Ten facts you have to know about Italian food habits


You are curious about our “Bel Paese”, aren’t you? Do you want to know more about the country everyone would like to go on holiday at least once? Last year, Sasha, one of my closest friends, spent one week here-she wanted to go sightseeing around Italy. Well, one week was not enough we could go to few places. Every city, every region has got its own typical features, you need plenty of time to go through our peninsula. I still have to go to a lot of places myself, and my friends is going to fly back-every single village is worth a visit-take photos, lose yourself in any local typical characteristic: from the sea to the mountain, from the hills to the romantic and rustic countryside. What should you opt for? Everything, of course!

Take plenty of time and plan a long holiday, you won’t regret it!

  1. What is the most genuine Italian food?

Every Region has got its own typical dishes- a lot of them are not described in any guidebooks, but they are really delicious, unforgettable. Here there are just a few to make you droll:

    • Tagliatelle with ragù sauce and lasagne
    • Cotoletta alla milanese-Breadcrumb coated chop
    • Neapolitan pizza
    • Pasta Carbonara
    • Spaghetti all’amatriciana
    • Arancini and Sicilian Cannoli
    • Focaccia Ligure-Ligurian flatbread
    • Tiramisù
    • Bistecca fiorentina-Florentine steak
    • Icecream and granita
    • Orecchiette with broccoli rabe
    • Polenta and Spezzatino-Cornmeal mush with beef stew

They are tempting, aren’t they? Don’t worry. In my blog you will find all the recipes I am used to cooking in my own kitchen. A few ingredients, simple methods, you will manage to make yourself.

Of course, these dishes are not ordinary days’ dishes, but we have them on special occasion , on holidays. We will get into Italian women’s kitchen to spy on their secrets of healthy and light food.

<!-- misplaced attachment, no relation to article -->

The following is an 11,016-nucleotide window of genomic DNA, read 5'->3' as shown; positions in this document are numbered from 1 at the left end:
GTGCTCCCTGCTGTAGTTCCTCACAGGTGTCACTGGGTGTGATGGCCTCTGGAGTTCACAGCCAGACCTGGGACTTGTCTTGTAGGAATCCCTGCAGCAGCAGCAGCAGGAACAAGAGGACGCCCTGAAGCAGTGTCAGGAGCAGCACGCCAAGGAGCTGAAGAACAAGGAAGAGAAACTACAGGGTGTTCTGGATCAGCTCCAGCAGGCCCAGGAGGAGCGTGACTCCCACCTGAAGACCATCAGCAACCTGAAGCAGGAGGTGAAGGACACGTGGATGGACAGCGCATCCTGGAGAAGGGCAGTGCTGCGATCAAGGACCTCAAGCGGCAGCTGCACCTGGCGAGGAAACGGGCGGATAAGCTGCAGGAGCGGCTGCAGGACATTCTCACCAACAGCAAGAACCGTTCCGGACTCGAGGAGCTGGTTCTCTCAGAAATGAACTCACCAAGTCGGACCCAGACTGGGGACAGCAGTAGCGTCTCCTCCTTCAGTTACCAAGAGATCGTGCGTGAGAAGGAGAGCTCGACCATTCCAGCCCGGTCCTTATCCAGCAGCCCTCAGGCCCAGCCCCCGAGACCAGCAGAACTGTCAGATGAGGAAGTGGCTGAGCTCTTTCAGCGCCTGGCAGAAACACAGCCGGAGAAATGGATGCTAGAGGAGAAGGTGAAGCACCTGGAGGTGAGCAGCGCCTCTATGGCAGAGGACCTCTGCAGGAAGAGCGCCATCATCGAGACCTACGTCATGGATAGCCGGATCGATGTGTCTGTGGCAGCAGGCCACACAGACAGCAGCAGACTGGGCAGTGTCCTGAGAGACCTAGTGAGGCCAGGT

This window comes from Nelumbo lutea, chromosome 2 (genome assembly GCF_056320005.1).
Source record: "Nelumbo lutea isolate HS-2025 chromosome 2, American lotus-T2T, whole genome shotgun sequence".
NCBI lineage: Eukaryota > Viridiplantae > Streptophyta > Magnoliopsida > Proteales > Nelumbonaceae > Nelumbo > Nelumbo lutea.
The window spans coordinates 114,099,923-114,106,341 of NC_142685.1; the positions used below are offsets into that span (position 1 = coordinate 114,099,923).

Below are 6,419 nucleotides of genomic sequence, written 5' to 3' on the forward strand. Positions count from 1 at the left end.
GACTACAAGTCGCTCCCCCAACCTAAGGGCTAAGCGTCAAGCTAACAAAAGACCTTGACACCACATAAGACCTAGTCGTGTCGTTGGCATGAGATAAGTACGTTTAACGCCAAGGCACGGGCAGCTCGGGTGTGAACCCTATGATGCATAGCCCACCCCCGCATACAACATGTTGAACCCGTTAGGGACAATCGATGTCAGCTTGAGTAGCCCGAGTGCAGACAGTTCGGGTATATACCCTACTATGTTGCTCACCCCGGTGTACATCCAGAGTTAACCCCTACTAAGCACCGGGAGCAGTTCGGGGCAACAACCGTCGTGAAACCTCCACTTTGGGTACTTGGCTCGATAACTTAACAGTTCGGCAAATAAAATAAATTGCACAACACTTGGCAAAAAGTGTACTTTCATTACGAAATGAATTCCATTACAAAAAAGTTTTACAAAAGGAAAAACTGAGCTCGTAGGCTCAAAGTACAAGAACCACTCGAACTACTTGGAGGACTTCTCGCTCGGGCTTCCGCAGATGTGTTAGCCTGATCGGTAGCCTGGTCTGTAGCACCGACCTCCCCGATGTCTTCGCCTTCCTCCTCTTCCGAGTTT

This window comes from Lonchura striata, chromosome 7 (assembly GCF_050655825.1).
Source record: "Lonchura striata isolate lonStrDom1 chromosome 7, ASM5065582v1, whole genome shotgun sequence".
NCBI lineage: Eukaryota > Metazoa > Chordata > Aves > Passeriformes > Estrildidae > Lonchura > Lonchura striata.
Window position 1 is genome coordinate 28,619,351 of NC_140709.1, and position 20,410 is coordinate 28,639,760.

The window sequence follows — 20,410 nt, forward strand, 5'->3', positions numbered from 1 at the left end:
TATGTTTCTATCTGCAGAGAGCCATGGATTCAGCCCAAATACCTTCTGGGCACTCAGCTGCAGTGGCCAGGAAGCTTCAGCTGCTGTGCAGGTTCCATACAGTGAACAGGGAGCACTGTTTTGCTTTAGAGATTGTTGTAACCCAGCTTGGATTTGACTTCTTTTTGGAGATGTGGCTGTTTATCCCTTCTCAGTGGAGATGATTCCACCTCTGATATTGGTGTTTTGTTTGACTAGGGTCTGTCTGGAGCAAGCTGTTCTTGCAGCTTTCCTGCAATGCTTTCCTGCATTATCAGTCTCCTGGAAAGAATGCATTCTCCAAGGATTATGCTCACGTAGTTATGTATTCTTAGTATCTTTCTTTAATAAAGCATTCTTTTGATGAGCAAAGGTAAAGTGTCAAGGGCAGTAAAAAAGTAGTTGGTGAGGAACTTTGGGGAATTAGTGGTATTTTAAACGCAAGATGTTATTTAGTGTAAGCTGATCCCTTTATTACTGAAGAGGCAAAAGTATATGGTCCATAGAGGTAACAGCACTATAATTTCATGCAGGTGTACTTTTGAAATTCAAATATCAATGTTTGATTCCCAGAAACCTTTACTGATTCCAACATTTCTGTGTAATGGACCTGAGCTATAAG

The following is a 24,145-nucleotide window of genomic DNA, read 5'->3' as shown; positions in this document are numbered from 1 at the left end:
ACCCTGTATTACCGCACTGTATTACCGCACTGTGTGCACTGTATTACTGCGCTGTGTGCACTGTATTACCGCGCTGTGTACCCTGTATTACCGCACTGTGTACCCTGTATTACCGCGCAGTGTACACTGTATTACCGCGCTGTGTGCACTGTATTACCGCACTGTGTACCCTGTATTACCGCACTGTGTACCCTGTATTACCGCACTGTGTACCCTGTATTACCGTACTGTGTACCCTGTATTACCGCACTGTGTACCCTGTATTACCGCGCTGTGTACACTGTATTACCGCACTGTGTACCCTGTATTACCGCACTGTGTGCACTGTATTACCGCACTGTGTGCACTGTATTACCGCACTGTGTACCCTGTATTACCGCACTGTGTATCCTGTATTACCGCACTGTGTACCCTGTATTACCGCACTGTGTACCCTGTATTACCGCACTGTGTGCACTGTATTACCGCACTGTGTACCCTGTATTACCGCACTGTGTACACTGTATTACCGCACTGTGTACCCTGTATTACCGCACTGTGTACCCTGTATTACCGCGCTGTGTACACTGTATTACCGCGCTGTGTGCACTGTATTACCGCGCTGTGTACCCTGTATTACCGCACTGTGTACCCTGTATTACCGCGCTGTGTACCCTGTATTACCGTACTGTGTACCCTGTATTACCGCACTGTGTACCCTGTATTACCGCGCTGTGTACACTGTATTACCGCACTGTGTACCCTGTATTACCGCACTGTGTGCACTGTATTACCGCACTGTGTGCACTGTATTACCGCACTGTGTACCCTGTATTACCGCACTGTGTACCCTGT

1. Why is Italy so healthy?

It is a quite tricky question. I could quote plenty of scientific magazines which has clearly demonstrated that Mediterranean is healthy and can prevent cardo vascular diseases, metabolic syndrome, and cognitive impairment. Here I would like to tell you my own opinion. We live well in Italy, but do not think it is the Garden of Eden, because it is not at all! Italy is rich in history, ancient traditions, landscapes-a strong sense of family results in a sincere and comfortable lifestyle. Loving, passionate, sometimes noisy, that’s what we are.

Do you want to have a relaxing walk around the city centre? Every town has got one where you can find a lot of shop?s. Do you feel like buying some fresh deliciously scented bread? There are a lot of bakeries. Do you want to have a talk with a friend of yours? Well, that’s the right place for a hot short espresso. Are you planning a weekend away? Seaside or mountain? Well, set off and in a couple of hours, you will get to your destination.

Yes, you can eat well, but you can also see and experience plenty of beautiful things.

  1. What do the Italians eat a lot of?

The Italian eat almost everything because each region, village, family as got their traditions. Normally, they can’t do without bread, a dish of freshly cooked pasta sprinkled with Grated  Parmigiano Reggiano, Grana Padano or Pecorino cheese, white meat or fish (also delicious cold cuts) and plenty of fresh vegetables, often from the the family garden. Red tomatoes, basil, aromatic herbs, and extra virgin olive oil are fundamental elements of our cooking- they are the ingredients of our everyday’s dishes.

  1. What is the genuine Italian dish?

I think a thousand, but a wooden baked margherita pizza and a toothsome dish of tagliatelle with ragù sauce are the most representative Italian dishes abroad. We usually feel uncomfortable when we are asked about the typical Italian food: definitely the best one cooked by our mums”!

  1. How do the Italians really eat?

We usually have three meals a day, and 1 or 2 small snacks.

We usually start our day with a small or richer breakfast, according to the personal habits: black espresso coffee, toasts with jam, milk, fruit, and some hot drink. We may have a break (some fruit or crackers) in the middle of the morning and afternoon, and we sit at the table for two main meals: lunch at about 12.30 pm and dinner from 7.30 pm to 9 pm. Lunch is usually composed of  pasta and/or pulses, and a small serving of meat or fish (which can be replaced by the ripe cheese you grate on pasta more abundantly) and plenty of vegetables. For dinner, we opt for a dish of red or white meat, eggs, cold-cuts or fresh cheese paired with some bread and the unavoidable vegetables, usually cooked. In the winter, when it is cold, some vegetable soup is often very welcomed.